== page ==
The Productivity Commission recently evaluated over a 1000 policies from a number of countries to reduce emissions.
The key conclusion from their work is that an economy wide price on carbon is the most effective policy for reducing emissions.
There are four features of a carbon price for the policy to work most effectively.
First, the price should be applied to most emissions.
Second, the policy should support the transition from no carbon pricing to carbon pricing to minimise structural dislocation and support behavioural change.
Third, it should link to other schemes around the world to most effectively contribute to the global reduction in emissions.
And fourth, the policy should be supported by institutions that encourage good governance, provide policy certainty and promote the endurance of the policy.
The Government's carbon price mechanism announced as part of the plan for a clean energy future has broad coverage of emissions (around 60% for the scheme and a further 6% when including the application of a carbon price through fuel tax arrangements). It provides a large proportion of scheme revenue to households to support the transition to carbon pricing, in fact more than any of the other schemes implemented or planned. It will also link internationally with other schemes in a predictable way in three years, and it will be buttressed by three independent institutions to support its operation.
The independent climate change authority will regularly review the scheme and recommend to government future scheme caps. The authority will also review the operations of the Renewable Energy Target and Carbon Farming Initiative on a 2 and 3 yearly basis respectively.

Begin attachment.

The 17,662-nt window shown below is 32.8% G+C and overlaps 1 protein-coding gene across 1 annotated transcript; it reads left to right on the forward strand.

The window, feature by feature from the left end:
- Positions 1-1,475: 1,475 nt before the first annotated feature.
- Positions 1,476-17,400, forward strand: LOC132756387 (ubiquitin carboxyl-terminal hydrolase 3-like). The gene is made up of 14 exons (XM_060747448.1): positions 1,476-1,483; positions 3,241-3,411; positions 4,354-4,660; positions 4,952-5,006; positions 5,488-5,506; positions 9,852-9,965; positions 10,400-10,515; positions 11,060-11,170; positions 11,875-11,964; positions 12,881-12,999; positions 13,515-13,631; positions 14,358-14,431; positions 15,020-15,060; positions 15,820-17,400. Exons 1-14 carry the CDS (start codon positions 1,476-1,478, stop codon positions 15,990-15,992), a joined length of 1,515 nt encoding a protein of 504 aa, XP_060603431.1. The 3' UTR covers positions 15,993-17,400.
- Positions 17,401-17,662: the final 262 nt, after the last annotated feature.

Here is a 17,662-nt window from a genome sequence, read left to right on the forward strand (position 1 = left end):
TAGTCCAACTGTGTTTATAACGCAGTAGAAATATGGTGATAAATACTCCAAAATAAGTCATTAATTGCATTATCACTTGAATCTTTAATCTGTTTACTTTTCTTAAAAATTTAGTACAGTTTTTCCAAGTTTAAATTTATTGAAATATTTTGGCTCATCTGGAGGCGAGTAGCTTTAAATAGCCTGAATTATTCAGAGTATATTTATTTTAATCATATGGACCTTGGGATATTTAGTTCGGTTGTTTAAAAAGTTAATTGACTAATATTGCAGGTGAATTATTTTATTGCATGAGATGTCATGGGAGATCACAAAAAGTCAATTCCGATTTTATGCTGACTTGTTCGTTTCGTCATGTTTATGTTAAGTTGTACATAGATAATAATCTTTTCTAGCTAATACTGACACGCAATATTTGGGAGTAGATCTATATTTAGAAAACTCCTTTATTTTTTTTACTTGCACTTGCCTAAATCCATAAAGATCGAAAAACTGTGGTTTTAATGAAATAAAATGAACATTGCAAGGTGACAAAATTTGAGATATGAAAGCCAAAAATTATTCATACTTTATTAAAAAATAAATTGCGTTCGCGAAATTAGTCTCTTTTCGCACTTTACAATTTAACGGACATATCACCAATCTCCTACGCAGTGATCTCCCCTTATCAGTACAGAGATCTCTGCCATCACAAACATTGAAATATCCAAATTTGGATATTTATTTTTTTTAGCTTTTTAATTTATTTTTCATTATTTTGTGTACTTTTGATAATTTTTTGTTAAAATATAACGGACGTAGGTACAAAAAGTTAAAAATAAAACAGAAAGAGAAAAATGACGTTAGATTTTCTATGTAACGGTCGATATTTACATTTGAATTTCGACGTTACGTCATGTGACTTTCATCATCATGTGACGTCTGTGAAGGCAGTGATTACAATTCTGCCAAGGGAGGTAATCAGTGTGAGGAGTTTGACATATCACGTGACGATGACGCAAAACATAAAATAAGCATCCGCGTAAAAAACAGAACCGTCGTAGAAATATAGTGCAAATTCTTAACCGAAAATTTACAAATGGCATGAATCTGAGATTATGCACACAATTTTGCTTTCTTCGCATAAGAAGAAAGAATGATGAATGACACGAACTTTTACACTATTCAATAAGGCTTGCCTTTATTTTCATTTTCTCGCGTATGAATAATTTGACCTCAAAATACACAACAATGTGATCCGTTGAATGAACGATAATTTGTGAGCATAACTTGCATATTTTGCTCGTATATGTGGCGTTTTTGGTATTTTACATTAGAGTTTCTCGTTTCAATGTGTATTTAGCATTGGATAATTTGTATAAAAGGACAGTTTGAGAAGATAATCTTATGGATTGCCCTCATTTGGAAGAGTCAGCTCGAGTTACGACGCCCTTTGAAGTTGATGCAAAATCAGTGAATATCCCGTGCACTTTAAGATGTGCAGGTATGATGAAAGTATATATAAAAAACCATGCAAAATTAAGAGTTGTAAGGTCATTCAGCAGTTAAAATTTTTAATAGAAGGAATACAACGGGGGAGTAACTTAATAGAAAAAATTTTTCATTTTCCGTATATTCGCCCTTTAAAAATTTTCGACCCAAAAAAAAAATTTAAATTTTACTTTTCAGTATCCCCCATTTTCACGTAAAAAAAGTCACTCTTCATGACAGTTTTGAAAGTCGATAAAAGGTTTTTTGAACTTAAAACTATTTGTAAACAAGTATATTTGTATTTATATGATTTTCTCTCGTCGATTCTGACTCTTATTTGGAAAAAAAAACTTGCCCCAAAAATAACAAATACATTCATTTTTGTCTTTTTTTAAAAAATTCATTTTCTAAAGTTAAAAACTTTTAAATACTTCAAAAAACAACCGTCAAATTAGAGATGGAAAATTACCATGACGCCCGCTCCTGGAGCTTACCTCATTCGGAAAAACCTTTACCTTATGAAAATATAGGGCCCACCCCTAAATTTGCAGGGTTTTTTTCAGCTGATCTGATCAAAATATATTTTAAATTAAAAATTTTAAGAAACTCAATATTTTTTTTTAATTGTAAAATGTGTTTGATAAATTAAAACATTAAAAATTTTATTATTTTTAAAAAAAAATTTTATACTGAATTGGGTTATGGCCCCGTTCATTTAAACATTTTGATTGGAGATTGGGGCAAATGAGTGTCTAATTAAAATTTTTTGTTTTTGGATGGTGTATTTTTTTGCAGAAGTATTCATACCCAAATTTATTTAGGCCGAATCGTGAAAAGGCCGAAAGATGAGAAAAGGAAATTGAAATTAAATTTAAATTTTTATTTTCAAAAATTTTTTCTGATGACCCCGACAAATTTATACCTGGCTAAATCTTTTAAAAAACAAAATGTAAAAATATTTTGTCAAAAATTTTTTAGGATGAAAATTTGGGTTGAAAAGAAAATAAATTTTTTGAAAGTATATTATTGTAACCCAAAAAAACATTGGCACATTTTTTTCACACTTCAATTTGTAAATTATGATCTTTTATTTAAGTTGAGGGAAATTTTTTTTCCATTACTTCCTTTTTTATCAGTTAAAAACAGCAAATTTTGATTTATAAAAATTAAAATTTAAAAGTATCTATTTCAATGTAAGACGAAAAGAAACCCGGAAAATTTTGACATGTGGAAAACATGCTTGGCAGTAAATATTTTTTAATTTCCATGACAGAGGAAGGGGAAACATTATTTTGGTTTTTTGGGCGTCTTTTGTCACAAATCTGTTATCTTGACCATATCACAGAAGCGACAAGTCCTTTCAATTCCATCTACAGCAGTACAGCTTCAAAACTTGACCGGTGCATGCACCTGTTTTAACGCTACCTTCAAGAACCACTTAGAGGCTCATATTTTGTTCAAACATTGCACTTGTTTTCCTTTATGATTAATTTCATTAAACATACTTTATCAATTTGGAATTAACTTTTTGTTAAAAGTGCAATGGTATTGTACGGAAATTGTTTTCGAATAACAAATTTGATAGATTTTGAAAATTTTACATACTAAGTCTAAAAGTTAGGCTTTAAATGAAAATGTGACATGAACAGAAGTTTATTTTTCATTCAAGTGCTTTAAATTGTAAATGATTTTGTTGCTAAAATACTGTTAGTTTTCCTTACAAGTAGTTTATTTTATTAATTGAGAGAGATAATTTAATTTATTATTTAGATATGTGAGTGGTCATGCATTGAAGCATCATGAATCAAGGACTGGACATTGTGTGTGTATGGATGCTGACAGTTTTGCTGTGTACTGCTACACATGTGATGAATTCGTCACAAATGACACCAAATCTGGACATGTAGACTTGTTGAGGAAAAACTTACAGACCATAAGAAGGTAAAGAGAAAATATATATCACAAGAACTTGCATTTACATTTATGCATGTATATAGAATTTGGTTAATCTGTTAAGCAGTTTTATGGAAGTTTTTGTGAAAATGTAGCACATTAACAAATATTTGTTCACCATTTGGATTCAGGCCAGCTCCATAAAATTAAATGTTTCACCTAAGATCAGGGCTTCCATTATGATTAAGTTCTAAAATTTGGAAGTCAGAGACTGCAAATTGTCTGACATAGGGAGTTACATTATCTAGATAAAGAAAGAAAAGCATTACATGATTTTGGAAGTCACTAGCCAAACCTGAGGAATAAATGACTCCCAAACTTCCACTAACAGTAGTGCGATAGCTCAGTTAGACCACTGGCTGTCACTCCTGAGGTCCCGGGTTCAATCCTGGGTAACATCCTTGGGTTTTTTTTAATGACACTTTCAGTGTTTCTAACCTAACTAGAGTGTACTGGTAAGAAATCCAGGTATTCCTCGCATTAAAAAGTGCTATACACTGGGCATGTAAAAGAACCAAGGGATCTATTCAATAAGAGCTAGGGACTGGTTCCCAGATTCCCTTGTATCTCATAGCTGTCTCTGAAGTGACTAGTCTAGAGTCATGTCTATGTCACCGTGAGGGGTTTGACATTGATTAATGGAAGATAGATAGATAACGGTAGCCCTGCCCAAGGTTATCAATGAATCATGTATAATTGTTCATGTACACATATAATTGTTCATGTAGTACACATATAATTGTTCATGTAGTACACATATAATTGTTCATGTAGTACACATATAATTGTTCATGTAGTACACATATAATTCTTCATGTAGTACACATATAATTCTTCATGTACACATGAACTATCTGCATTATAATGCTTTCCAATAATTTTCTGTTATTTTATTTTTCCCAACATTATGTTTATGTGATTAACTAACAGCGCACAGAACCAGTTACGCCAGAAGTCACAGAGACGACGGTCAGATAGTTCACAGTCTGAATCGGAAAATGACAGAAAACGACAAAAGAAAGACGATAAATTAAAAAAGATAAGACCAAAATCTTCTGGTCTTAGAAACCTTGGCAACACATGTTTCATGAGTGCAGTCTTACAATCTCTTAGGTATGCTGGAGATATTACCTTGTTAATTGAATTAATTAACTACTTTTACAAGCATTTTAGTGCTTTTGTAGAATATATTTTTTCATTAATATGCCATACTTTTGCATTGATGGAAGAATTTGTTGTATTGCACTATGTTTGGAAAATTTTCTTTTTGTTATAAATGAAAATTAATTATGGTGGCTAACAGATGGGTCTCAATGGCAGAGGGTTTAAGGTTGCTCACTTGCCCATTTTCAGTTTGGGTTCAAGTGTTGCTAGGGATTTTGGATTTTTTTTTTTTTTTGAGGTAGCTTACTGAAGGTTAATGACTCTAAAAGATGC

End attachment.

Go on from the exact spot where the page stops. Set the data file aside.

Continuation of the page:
The Productivity Commission will review assistance to industry and other features of the scheme to ensure that support is both efficient and environmentally effective.
And an independent regulator will enforce and maintain the emissions trading apparatus.
With a credible emissions reduction scheme putting a price on carbon, the transition to renewable energy can take hold in a sustained way by improving the profitability of low emission power generation relative to high emission power generation.
Other policies can also support the transition to renewable energy, though one might ask the question why not just put a price on carbon, and leave it at that.
There are two set of reasons for complementary policies.
The first set of reasons goes to the well-known failures of markets to deliver optimal investment in new techniques and capital – investment in innovation.
While the arguments for support for innovation are well accepted and best delivered through a broad based technologically neutral mechanism, there is a strong case for further support for innovation when an intervention quickly and permanently alters relative prices and ultimately the structure of the economy.